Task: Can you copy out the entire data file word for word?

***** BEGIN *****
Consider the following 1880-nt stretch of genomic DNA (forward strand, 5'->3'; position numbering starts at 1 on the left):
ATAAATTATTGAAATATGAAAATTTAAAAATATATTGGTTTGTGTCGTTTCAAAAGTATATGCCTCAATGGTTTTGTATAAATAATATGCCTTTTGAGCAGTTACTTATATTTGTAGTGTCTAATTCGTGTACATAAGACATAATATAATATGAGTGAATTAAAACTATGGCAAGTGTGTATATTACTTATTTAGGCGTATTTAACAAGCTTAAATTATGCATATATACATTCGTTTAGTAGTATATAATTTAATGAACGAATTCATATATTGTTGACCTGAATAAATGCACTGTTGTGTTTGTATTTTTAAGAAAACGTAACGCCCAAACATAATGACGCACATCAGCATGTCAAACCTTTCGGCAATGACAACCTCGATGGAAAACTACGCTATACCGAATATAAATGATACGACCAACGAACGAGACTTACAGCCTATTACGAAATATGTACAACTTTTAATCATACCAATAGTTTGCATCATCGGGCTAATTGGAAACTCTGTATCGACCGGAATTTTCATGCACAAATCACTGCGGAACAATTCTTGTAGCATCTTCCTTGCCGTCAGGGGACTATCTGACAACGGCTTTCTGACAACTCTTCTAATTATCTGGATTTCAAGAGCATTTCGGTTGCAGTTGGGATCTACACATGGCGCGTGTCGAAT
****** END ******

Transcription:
Consider the following 1880-nt stretch of genomic DNA (forward strand, 5'->3'; position numbering starts at 1 on the left):
ATAAATTATTGAAATATGAAAATTTAAAAATATATTGGTTTGTGTCGTTTCAAAAGTATATGCCTCAATGGTTTTGTATAAATAATATGCCTTTTGAGCAGTTACTTATATTTGTAGTGTCTAATTCGTGTACATAAGACATAATATAATATGAGTGAATTAAAACTATGGCAAGTGTGTATATTACTTATTTAGGCGTATTTAACAAGCTTAAATTATGCATATATACATTCGTTTAGTAGTATATAATTTAATGAACGAATTCATATATTGTTGACCTGAATAAATGCACTGTTGTGTTTGTATTTTTAAGAAAACGTAACGCCCAAACATAATGACGCACATCAGCATGTCAAACCTTTCGGCAATGACAACCTCGATGGAAAACTACGCTATACCGAATATAAATGATACGACCAACGAACGAGACTTACAGCCTATTACGAAATATGTACAACTTTTAATCATACCAATAGTTTGCATCATCGGGCTAATTGGAAACTCTGTATCGACCGGAATTTTCATGCACAAATCACTGCGGAACAATTCTTGTAGCATCTTCCTTGCCGTCAGGGGACTATCTGACAACGGCTTTCTGACAACTCTTCTAATTATCTGGATTTCAAGAGCATTTCGGTTGCAGTTGGGATCTACACATGGCGCGTGTCGAAT